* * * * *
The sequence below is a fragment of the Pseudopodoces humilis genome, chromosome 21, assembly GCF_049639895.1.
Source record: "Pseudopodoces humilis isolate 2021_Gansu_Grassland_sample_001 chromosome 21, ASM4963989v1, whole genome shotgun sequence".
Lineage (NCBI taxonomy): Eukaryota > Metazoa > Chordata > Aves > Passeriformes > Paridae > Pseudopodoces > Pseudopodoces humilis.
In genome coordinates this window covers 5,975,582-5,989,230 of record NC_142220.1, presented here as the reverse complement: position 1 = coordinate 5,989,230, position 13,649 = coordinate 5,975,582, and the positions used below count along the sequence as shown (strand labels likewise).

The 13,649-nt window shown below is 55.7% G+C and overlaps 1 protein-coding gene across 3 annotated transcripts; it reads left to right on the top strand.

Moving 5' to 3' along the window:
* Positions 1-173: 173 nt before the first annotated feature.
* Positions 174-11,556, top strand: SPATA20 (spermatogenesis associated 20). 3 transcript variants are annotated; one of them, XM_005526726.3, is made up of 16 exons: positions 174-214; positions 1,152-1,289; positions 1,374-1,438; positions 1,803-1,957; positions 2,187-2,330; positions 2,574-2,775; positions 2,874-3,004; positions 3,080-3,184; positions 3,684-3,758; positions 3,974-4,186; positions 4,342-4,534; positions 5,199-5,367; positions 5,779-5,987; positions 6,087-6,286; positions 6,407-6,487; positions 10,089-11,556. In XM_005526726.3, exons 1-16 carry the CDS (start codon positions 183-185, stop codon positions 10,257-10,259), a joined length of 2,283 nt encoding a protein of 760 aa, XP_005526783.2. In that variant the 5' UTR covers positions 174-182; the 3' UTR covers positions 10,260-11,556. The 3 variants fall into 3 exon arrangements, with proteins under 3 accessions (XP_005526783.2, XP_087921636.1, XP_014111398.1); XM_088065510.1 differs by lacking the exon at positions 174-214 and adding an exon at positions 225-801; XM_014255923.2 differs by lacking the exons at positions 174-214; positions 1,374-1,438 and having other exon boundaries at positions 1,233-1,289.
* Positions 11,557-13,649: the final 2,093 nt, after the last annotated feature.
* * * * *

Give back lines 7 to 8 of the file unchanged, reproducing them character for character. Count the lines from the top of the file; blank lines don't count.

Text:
* Positions 1-173: 173 nt before the first annotated feature.
* Positions 174-11,556, top strand: SPATA20 (spermatogenesis associated 20). 3 transcript variants are annotated; one of them, XM_005526726.3, is made up of 16 exons: positions 174-214; positions 1,152-1,289; positions 1,374-1,438; positions 1,803-1,957; positions 2,187-2,330; positions 2,574-2,775; positions 2,874-3,004; positions 3,080-3,184; positions 3,684-3,758; positions 3,974-4,186; positions 4,342-4,534; positions 5,199-5,367; positions 5,779-5,987; positions 6,087-6,286; positions 6,407-6,487; positions 10,089-11,556. In XM_005526726.3, exons 1-16 carry the CDS (start codon positions 183-185, stop codon positions 10,257-10,259), a joined length of 2,283 nt encoding a protein of 760 aa, XP_005526783.2. In that variant the 5' UTR covers positions 174-182; the 3' UTR covers positions 10,260-11,556. The 3 variants fall into 3 exon arrangements, with proteins under 3 accessions (XP_005526783.2, XP_087921636.1, XP_014111398.1); XM_088065510.1 differs by lacking the exon at positions 174-214 and adding an exon at positions 225-801; XM_014255923.2 differs by lacking the exons at positions 174-214; positions 1,374-1,438 and having other exon boundaries at positions 1,233-1,289.